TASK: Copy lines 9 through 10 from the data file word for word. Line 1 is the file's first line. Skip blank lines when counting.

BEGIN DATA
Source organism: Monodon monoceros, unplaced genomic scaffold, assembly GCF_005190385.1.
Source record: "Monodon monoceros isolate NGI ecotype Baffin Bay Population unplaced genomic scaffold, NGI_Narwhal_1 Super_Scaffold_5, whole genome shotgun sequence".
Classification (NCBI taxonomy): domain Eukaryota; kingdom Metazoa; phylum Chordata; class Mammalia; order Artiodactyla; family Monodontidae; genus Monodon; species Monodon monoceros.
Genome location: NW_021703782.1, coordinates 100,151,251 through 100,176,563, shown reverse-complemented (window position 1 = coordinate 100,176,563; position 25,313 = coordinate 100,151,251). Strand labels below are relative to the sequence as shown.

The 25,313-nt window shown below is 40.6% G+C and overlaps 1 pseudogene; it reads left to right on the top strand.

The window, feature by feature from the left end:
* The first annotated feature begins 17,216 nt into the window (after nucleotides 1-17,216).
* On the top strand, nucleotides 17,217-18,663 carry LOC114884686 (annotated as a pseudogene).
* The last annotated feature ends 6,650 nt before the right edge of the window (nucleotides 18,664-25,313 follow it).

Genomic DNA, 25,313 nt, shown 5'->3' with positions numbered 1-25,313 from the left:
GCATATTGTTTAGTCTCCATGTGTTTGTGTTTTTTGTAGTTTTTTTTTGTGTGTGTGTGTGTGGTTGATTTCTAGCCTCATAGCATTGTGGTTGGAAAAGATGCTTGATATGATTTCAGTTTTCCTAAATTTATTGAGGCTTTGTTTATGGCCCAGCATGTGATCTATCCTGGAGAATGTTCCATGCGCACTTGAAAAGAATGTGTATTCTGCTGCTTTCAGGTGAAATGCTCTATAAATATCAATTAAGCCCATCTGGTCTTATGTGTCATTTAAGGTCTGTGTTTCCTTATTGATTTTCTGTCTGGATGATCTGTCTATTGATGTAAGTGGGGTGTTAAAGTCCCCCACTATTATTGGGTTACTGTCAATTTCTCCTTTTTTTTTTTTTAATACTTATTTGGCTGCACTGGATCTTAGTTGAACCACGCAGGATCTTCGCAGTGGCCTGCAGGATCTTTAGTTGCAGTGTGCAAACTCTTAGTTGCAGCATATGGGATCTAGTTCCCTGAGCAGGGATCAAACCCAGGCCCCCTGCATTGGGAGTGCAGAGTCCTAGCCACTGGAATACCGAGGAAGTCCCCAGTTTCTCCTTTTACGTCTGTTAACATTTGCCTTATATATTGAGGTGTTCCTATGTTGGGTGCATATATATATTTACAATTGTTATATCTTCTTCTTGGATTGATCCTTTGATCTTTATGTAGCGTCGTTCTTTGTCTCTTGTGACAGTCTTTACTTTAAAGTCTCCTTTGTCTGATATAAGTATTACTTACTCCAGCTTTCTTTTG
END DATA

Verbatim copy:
* The last annotated feature ends 6,650 nt before the right edge of the window (nucleotides 18,664-25,313 follow it).

Genomic DNA, 25,313 nt, shown 5'->3' with positions numbered 1-25,313 from the left: